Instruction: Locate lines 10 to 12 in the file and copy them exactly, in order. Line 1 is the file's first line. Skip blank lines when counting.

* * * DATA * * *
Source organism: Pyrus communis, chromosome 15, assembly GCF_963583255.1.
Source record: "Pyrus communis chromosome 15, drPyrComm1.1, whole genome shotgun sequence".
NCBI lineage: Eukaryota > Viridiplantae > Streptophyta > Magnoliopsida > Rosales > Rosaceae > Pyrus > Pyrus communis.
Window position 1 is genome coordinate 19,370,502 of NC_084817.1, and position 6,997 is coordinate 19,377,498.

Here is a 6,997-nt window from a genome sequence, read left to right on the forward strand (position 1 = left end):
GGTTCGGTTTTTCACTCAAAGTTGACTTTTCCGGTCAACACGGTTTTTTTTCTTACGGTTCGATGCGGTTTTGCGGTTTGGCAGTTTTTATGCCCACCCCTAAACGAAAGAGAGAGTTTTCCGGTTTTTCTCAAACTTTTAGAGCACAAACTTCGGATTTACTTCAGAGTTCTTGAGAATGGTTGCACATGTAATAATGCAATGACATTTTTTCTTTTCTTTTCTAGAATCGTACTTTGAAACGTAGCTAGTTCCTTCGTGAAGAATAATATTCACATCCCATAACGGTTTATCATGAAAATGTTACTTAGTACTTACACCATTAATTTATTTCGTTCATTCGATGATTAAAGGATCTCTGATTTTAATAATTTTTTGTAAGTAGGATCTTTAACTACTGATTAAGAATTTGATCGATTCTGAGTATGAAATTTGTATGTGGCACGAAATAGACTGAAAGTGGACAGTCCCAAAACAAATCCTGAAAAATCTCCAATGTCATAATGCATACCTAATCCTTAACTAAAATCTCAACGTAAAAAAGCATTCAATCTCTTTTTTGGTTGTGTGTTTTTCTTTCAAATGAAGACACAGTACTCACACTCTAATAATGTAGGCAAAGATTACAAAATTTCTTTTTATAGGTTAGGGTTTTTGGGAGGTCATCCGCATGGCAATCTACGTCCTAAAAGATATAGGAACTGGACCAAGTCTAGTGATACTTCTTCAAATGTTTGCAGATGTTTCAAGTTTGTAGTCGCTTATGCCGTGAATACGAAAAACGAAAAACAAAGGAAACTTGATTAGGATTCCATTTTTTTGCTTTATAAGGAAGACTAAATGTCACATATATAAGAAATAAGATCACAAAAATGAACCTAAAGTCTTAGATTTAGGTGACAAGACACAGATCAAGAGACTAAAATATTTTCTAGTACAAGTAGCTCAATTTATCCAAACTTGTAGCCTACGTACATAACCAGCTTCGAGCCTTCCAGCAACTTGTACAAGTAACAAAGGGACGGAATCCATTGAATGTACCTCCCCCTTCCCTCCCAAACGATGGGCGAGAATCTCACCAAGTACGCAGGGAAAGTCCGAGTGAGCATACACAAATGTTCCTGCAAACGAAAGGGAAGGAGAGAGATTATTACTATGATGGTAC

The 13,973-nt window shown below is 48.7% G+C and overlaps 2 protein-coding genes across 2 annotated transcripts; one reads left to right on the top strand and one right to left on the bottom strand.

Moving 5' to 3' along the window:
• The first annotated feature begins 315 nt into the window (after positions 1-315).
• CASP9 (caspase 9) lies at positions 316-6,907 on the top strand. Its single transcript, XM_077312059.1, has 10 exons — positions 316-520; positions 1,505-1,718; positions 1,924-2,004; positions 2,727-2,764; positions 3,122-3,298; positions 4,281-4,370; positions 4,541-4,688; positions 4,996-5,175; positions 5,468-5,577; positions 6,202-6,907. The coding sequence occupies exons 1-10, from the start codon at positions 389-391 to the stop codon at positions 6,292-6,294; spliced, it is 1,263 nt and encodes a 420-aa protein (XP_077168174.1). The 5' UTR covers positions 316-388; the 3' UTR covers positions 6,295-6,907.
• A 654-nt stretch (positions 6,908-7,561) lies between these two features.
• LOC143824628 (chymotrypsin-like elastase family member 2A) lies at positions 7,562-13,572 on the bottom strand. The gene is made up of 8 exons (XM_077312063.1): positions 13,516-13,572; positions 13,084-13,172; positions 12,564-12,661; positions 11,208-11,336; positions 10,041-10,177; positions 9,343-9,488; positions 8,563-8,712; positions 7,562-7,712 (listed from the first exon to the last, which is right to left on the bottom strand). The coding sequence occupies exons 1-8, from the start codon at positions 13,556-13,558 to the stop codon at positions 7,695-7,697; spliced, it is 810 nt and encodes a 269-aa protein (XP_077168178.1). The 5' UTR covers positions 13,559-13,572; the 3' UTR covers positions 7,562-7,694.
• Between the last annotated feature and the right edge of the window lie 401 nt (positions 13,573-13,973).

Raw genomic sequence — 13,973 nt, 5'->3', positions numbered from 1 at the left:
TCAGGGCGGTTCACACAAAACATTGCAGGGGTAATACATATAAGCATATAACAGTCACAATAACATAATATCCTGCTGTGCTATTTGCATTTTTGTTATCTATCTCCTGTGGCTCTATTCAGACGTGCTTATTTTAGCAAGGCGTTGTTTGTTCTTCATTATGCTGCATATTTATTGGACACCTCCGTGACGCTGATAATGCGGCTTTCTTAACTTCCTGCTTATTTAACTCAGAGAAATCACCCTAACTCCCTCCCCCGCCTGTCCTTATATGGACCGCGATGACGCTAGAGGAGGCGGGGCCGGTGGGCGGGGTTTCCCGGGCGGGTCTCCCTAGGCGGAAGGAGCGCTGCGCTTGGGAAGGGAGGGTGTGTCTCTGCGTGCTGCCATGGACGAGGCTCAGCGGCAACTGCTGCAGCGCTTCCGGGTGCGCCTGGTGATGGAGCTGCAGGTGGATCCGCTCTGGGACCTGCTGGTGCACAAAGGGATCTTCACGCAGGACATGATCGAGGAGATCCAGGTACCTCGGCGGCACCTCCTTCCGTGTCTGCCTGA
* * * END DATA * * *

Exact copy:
• CASP9 (caspase 9) lies at positions 316-6,907 on the top strand. Its single transcript, XM_077312059.1, has 10 exons — positions 316-520; positions 1,505-1,718; positions 1,924-2,004; positions 2,727-2,764; positions 3,122-3,298; positions 4,281-4,370; positions 4,541-4,688; positions 4,996-5,175; positions 5,468-5,577; positions 6,202-6,907. The coding sequence occupies exons 1-10, from the start codon at positions 389-391 to the stop codon at positions 6,292-6,294; spliced, it is 1,263 nt and encodes a 420-aa protein (XP_077168174.1). The 5' UTR covers positions 316-388; the 3' UTR covers positions 6,295-6,907.
• A 654-nt stretch (positions 6,908-7,561) lies between these two features.
• LOC143824628 (chymotrypsin-like elastase family member 2A) lies at positions 7,562-13,572 on the bottom strand. The gene is made up of 8 exons (XM_077312063.1): positions 13,516-13,572; positions 13,084-13,172; positions 12,564-12,661; positions 11,208-11,336; positions 10,041-10,177; positions 9,343-9,488; positions 8,563-8,712; positions 7,562-7,712 (listed from the first exon to the last, which is right to left on the bottom strand). The coding sequence occupies exons 1-8, from the start codon at positions 13,556-13,558 to the stop codon at positions 7,695-7,697; spliced, it is 810 nt and encodes a 269-aa protein (XP_077168178.1). The 5' UTR covers positions 13,559-13,572; the 3' UTR covers positions 7,562-7,694.